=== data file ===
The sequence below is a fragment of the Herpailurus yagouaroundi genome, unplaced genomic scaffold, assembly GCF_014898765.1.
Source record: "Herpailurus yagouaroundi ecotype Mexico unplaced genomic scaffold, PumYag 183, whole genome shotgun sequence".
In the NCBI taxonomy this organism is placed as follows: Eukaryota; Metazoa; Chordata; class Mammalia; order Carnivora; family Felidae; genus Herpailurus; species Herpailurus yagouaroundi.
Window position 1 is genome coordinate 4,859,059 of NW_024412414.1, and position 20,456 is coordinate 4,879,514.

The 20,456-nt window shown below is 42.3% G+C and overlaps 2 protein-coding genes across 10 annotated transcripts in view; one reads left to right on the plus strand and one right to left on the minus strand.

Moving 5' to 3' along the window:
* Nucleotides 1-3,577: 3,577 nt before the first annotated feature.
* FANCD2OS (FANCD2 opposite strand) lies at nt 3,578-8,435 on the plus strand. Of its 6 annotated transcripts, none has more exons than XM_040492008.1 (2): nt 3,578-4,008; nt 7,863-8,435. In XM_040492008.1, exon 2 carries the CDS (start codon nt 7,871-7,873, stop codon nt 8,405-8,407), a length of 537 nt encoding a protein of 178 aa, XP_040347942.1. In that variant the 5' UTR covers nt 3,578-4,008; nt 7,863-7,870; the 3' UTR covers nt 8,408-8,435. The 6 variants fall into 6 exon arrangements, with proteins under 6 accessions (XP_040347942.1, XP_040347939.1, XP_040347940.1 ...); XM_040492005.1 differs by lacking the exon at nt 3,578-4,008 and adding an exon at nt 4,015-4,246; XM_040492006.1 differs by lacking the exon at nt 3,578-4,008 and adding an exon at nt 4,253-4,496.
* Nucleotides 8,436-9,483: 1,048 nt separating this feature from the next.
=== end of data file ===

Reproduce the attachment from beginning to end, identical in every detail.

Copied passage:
The sequence below is a fragment of the Herpailurus yagouaroundi genome, unplaced genomic scaffold, assembly GCF_014898765.1.
Source record: "Herpailurus yagouaroundi ecotype Mexico unplaced genomic scaffold, PumYag 183, whole genome shotgun sequence".
In the NCBI taxonomy this organism is placed as follows: Eukaryota; Metazoa; Chordata; class Mammalia; order Carnivora; family Felidae; genus Herpailurus; species Herpailurus yagouaroundi.
Window position 1 is genome coordinate 4,859,059 of NW_024412414.1, and position 20,456 is coordinate 4,879,514.

The 20,456-nt window shown below is 42.3% G+C and overlaps 2 protein-coding genes across 10 annotated transcripts in view; one reads left to right on the plus strand and one right to left on the minus strand.

Moving 5' to 3' along the window:
* Nucleotides 1-3,577: 3,577 nt before the first annotated feature.
* FANCD2OS (FANCD2 opposite strand) lies at nt 3,578-8,435 on the plus strand. Of its 6 annotated transcripts, none has more exons than XM_040492008.1 (2): nt 3,578-4,008; nt 7,863-8,435. In XM_040492008.1, exon 2 carries the CDS (start codon nt 7,871-7,873, stop codon nt 8,405-8,407), a length of 537 nt encoding a protein of 178 aa, XP_040347942.1. In that variant the 5' UTR covers nt 3,578-4,008; nt 7,863-7,870; the 3' UTR covers nt 8,408-8,435. The 6 variants fall into 6 exon arrangements, with proteins under 6 accessions (XP_040347942.1, XP_040347939.1, XP_040347940.1 ...); XM_040492005.1 differs by lacking the exon at nt 3,578-4,008 and adding an exon at nt 4,015-4,246; XM_040492006.1 differs by lacking the exon at nt 3,578-4,008 and adding an exon at nt 4,253-4,496.
* Nucleotides 8,436-9,483: 1,048 nt separating this feature from the next.